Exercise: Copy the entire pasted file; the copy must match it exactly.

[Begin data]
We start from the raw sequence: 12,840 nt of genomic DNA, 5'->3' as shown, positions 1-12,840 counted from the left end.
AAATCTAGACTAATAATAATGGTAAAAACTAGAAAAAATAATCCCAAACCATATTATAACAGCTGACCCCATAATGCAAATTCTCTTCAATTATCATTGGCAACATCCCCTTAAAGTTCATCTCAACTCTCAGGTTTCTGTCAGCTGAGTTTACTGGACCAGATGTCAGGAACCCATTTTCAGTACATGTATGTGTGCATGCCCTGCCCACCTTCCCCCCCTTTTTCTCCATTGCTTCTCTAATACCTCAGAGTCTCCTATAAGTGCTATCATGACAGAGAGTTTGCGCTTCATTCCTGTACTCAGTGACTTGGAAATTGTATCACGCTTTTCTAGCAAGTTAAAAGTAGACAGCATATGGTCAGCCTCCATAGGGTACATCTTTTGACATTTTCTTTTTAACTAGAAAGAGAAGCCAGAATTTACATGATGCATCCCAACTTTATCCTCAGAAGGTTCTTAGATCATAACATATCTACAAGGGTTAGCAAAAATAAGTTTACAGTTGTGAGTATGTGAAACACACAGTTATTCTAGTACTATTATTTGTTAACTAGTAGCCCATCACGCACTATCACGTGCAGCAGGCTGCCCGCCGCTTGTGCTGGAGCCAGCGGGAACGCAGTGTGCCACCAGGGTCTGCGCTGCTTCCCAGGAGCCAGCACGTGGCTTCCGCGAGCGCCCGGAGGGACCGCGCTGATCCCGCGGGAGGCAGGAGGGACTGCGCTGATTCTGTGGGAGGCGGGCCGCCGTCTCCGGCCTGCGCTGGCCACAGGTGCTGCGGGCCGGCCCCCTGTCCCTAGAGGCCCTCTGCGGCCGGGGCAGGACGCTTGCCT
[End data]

We start from the raw sequence: 12,840 nt of genomic DNA, 5'->3' as shown, positions 1-12,840 counted from the left end.
AAATCTAGACTAATAATAATGGTAAAAACTAGAAAAAATAATCCCAAACCATATTATAACAGCTGACCCCATAATGCAAATTCTCTTCAATTATCATTGGCAACATCCCCTTAAAGTTCATCTCAACTCTCAGGTTTCTGTCAGCTGAGTTTACTGGACCAGATGTCAGGAACCCATTTTCAGTACATGTATGTGTGCATGCCCTGCCCACCTTCCCCCCCTTTTTCTCCATTGCTTCTCTAATACCTCAGAGTCTCCTATAAGTGCTATCATGACAGAGAGTTTGCGCTTCATTCCTGTACTCAGTGACTTGGAAATTGTATCACGCTTTTCTAGCAAGTTAAAAGTAGACAGCATATGGTCAGCCTCCATAGGGTACATCTTTTGACATTTTCTTTTTAACTAGAAAGAGAAGCCAGAATTTACATGATGCATCCCAACTTTATCCTCAGAAGGTTCTTAGATCATAACATATCTACAAGGGTTAGCAAAAATAAGTTTACAGTTGTGAGTATGTGAAACACACAGTTATTCTAGTACTATTATTTGTTAACTAGTAGCCCATCACGCACTATCACGTGCAGCAGGCTGCCCGCCGCTTGTGCTGGAGCCAGCGGGAACGCAGTGTGCCACCAGGGTCTGCGCTGCTTCCCAGGAGCCAGCACGTGGCTTCCGCGAGCGCCCGGAGGGACCGCGCTGATCCCGCGGGAGGCAGGAGGGACTGCGCTGATTCTGTGGGAGGCGGGCCGCCGTCTCCGGCCTGCGCTGGCCACAGGTGCTGCGGGCCGGCCCCCTGTCCCTAGAGGCCCTCTGCGGCCGGGGCAGGACGCTTGCCT